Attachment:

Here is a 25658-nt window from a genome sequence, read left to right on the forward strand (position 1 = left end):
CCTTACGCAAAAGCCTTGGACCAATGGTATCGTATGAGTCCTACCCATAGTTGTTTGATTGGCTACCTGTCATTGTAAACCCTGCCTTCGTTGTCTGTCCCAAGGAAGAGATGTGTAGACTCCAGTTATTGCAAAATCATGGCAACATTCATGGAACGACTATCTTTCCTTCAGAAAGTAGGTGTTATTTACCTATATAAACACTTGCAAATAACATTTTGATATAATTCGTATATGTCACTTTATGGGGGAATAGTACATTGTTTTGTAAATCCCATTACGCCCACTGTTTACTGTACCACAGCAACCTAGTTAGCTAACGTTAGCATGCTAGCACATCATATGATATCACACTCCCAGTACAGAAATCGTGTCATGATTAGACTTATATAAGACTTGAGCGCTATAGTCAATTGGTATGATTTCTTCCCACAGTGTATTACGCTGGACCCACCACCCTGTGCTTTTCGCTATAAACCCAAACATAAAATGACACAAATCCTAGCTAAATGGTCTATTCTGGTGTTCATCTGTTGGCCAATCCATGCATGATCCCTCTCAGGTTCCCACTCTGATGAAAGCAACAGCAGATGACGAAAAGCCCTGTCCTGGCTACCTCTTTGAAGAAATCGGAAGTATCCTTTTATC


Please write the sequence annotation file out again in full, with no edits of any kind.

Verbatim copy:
Here is a 25658-nt window from a genome sequence, read left to right on the forward strand (position 1 = left end):
CCTTACGCAAAAGCCTTGGACCAATGGTATCGTATGAGTCCTACCCATAGTTGTTTGATTGGCTACCTGTCATTGTAAACCCTGCCTTCGTTGTCTGTCCCAAGGAAGAGATGTGTAGACTCCAGTTATTGCAAAATCATGGCAACATTCATGGAACGACTATCTTTCCTTCAGAAAGTAGGTGTTATTTACCTATATAAACACTTGCAAATAACATTTTGATATAATTCGTATATGTCACTTTATGGGGGAATAGTACATTGTTTTGTAAATCCCATTACGCCCACTGTTTACTGTACCACAGCAACCTAGTTAGCTAACGTTAGCATGCTAGCACATCATATGATATCACACTCCCAGTACAGAAATCGTGTCATGATTAGACTTATATAAGACTTGAGCGCTATAGTCAATTGGTATGATTTCTTCCCACAGTGTATTACGCTGGACCCACCACCCTGTGCTTTTCGCTATAAACCCAAACATAAAATGACACAAATCCTAGCTAAATGGTCTATTCTGGTGTTCATCTGTTGGCCAATCCATGCATGATCCCTCTCAGGTTCCCACTCTGATGAAAGCAACAGCAGATGACGAAAAGCCCTGTCCTGGCTACCTCTTTGAAGAAATCGGAAGTATCCTTTTATC